Rock & Roll Summer Reading
The Music Lesson: A Spiritual Search for Growth Through Musicby Victor L. Wooten
Berkley, 288 pp., $15 (paper)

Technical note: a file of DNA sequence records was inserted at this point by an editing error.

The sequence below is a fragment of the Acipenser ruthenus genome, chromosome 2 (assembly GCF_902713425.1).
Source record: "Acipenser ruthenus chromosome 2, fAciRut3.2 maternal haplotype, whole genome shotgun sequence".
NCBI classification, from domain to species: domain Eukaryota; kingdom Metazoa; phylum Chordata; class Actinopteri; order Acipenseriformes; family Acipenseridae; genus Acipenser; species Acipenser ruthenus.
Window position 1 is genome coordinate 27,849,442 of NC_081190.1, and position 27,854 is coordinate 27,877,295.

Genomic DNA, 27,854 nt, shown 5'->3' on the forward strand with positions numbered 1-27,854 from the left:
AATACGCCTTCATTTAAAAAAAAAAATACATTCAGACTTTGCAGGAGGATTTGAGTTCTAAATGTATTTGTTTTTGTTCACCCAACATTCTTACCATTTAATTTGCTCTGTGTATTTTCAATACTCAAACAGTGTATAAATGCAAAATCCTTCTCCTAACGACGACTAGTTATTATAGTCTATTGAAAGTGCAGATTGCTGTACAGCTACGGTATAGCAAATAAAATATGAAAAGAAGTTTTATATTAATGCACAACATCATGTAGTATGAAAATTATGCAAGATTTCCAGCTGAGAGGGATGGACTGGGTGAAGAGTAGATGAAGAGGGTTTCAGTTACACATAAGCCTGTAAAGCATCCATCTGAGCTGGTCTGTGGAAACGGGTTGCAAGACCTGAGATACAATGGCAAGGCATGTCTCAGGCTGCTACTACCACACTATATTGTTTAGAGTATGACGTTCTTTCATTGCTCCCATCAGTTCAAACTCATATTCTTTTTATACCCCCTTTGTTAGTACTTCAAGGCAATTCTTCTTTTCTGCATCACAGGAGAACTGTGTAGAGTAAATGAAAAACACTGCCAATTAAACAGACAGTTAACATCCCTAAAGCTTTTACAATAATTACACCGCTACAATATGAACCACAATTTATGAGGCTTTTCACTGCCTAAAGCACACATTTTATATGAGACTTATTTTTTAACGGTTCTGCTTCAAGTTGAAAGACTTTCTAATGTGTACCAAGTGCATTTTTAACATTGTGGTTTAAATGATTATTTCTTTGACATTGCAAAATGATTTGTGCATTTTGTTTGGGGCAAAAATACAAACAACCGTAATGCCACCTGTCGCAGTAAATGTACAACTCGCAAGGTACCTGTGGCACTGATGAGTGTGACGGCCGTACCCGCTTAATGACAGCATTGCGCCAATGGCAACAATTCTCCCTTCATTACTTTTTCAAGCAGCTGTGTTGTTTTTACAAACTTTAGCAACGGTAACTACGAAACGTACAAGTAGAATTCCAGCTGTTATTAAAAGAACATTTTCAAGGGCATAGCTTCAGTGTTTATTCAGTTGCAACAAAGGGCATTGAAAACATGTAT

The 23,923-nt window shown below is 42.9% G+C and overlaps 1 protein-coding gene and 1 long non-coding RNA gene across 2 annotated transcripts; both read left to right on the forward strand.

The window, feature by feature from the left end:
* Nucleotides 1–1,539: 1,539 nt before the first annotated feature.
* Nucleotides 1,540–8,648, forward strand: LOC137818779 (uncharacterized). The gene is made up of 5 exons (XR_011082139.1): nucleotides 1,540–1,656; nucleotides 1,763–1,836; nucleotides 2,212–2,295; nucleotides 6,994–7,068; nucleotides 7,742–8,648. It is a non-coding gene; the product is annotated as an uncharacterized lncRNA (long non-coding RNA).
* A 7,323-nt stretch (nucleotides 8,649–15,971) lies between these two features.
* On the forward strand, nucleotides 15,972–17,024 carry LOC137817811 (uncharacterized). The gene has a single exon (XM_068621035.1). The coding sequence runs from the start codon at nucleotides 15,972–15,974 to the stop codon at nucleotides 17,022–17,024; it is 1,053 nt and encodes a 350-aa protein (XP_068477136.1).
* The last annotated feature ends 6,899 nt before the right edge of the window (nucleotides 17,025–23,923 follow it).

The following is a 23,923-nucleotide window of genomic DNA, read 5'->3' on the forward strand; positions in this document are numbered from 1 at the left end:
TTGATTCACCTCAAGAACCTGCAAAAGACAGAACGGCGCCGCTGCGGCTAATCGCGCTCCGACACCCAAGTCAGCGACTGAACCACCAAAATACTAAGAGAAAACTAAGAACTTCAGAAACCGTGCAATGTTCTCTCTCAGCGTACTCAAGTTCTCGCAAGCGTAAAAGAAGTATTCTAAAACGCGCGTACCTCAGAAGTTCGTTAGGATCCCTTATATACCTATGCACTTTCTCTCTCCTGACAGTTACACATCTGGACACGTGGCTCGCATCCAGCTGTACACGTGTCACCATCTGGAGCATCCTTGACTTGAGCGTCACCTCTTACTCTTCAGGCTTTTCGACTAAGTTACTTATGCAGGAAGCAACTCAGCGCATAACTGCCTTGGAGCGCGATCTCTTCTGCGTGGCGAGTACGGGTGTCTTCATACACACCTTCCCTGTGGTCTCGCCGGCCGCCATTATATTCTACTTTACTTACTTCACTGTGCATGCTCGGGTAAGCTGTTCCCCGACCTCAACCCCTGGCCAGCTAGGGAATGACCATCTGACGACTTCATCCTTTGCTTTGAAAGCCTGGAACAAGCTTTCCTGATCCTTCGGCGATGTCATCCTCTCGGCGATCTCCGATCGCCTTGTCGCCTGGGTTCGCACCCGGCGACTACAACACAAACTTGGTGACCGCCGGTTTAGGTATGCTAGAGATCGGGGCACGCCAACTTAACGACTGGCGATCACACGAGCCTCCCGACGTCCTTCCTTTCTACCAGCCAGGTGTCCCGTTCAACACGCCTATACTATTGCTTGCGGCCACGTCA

Akin to Carlos Castaneda's travels with Native American shaman Don Juan, The Music Lesson leaves it to the reader to decide whether it's fiction or not. With an impulsively eccentric guru named Michael, acclaimed bassist Victor Lamonte Wooten, best known as a member of Béla Fleck's Flecktones, explores different aspects of what it means to be a musician. As a writer, the Grammy winner possesses an easygoing style and a story so whimsical that it's perfectly suited for his conjuring. For some, it might be spiritual hogwash and/or drug-induced fantasy, especially when discussing if "Life is alive" or not. His concept of Music (yes, with a capital "M" ) as a living, female entity is developed through elemental components like space, time, numbers, and nature, the author following Michael and a few other equally colorful characters down a dreamlike path of discovery. Wooten's success as a musician lends his philosophy some weight, and his ideas are never radical; that is, he delivers a commonsense way of looking at life and how to live it that few people, let alone musicians, tend to focus on.